The British government has decided "to advise British athletes not to go to Moscow" for next summer's Olympic Games, Prime Minister Margaret Thatcher told Parliament today.

This moves Britain's public position beyond Thatcher's previous campaign in support of President Carter to have the International Olympic Committee move or postpone the Moscow games. It refused to take that step Tuesday at its meeting in Lake Placid, N.Y.

Asking athletes to stay home may be the most that Britain or any of the other European allies will do. Even Thatcher, the strongest European backer of Carter's tough response to the Soviet invasion of Afghanistan, does not believe she should or could force British athletes to boycott the Olympics.

Thatcher's new request will be considered by the British Olympic Committee when it meets March 4 to consider its official invitation to participate in Moscow. Committee officials have repeatedly insisted, however, that they should accept the invitation and that Thatcher should keep the government and politics out of the Olympics.

The British Amateur Athletic Board has left the decision up to individual athletes. David Shaw of the board repeated today that "if athletes themselves want to go, that's great for us and if they don't we will respect their views. Of course, there are athletes who want to go. It is their life."

Thatcher, asked in Parliament why she was "attempting to penalize" British athletes because of the Afghan crisis, replied, "These Moscow Olympics, like their predecessor in 1936 in Nazi Germany, will be used substantially for propaganda purposes. Athletes are just like any other kind of citizen. They have the same rights and responsibilities towards freedom and its maintenance."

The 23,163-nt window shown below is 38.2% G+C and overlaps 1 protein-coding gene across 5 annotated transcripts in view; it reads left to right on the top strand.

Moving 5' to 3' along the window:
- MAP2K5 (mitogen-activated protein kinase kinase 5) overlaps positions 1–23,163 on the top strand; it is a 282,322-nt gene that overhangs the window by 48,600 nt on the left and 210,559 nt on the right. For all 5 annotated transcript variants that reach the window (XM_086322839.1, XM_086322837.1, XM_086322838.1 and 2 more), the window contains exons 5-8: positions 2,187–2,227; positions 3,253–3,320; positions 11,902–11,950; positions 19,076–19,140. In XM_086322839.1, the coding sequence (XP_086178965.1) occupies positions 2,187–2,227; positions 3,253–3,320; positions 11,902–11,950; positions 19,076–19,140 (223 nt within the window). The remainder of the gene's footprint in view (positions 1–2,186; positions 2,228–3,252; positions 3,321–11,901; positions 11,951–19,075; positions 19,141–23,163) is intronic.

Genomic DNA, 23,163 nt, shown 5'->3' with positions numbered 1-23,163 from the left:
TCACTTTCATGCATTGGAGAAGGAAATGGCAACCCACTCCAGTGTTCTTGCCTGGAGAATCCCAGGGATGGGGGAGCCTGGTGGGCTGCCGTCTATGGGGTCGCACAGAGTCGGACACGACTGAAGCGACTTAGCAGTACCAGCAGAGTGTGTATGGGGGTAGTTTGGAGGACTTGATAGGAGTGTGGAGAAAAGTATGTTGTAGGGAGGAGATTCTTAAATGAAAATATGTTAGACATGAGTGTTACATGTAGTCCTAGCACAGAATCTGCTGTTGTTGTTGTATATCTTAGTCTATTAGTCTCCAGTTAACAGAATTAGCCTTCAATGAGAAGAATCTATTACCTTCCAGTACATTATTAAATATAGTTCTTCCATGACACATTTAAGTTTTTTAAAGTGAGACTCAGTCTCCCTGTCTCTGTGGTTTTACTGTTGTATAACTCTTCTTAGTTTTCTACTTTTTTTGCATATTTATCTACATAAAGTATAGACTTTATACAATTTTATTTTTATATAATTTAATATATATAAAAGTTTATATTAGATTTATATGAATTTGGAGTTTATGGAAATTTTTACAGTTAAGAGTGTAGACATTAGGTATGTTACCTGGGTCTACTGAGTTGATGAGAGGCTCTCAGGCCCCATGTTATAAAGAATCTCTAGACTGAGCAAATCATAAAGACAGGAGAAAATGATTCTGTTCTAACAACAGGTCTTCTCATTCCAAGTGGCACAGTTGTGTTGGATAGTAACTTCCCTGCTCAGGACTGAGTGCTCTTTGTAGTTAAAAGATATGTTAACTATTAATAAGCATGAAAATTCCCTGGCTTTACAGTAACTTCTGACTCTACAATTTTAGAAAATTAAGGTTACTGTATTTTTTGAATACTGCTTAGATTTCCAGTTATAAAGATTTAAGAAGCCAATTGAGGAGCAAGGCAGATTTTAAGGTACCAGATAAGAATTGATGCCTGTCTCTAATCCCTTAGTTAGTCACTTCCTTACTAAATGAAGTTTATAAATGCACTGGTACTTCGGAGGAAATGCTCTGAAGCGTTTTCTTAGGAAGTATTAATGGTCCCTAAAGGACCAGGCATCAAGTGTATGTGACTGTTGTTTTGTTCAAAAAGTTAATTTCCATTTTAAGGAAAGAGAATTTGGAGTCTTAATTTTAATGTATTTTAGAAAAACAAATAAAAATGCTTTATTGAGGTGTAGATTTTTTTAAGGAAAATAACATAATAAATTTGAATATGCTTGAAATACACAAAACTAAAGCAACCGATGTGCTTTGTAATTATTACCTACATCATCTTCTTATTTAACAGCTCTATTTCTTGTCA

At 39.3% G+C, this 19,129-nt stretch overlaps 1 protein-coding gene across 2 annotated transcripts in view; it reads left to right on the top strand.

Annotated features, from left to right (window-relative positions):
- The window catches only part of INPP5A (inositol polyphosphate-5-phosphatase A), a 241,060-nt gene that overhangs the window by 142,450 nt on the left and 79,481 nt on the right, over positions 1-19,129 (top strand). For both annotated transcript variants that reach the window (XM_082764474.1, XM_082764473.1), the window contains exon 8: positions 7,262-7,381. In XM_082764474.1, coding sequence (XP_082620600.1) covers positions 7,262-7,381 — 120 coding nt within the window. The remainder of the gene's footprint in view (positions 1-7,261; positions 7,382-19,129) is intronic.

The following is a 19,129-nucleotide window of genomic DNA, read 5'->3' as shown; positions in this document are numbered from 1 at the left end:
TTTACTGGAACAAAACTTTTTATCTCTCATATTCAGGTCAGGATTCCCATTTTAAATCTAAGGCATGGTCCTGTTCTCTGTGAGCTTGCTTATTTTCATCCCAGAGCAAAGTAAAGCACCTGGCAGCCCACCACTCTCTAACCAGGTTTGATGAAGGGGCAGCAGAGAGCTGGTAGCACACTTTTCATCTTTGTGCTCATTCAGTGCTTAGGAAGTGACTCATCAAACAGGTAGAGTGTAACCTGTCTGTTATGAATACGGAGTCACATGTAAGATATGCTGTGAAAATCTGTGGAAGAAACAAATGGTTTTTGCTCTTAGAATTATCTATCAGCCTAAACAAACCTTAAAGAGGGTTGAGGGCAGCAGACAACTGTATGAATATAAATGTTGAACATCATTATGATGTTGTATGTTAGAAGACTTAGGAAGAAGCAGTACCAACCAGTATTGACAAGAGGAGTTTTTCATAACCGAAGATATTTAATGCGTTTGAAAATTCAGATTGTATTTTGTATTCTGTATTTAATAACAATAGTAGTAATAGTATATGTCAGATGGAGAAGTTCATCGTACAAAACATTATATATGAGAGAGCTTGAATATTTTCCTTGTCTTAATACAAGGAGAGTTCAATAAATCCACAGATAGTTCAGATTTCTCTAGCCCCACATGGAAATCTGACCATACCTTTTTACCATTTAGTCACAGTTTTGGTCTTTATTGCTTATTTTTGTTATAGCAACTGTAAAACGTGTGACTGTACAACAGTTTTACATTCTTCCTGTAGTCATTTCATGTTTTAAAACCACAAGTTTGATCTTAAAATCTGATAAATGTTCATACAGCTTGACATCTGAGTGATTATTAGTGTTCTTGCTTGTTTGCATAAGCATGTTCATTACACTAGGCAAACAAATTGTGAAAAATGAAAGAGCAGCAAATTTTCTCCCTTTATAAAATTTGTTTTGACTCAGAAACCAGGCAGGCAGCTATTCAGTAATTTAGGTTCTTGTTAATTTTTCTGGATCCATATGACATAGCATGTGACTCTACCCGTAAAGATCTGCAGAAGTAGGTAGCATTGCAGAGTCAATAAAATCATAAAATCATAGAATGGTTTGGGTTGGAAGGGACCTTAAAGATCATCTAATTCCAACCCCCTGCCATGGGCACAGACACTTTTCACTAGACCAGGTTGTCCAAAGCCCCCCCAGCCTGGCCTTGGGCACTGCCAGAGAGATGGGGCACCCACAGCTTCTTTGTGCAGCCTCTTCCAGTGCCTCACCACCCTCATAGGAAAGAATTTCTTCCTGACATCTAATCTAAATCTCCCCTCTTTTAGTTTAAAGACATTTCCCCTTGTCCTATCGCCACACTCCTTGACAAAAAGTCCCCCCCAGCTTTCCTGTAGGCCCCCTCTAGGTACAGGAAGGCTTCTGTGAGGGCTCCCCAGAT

Thatcher's announcement came as a surprise to her own Foreign Office which had not expected the British position to be made public until after a coordinated European stand on the Olympics could be negotiated at next week's meeting in Rome of the foreign ministers of the nine Common Market countries.

While the nine thus far have disagreed over what to do about the Olympics, with France, Denmark and Ireland most reluctant to call for a boycott, it was believed they might compromise on something like what Thatcher announced today.

Some sources have expressed concern, however, that by moving ahead of next week's meeting, Thatcher may again be seen by the other European governments as too far out in front of them too quickly in support of the United States. This could make next week's talks more difficult.

In Brussels last week, the Common Market foreign ministers warned the Soviet Union that it must "create conditions so that everyone can participate" in the Moscow Olympics. West German officials also said they could not see their athletes going to Moscow if the Americans stay at home.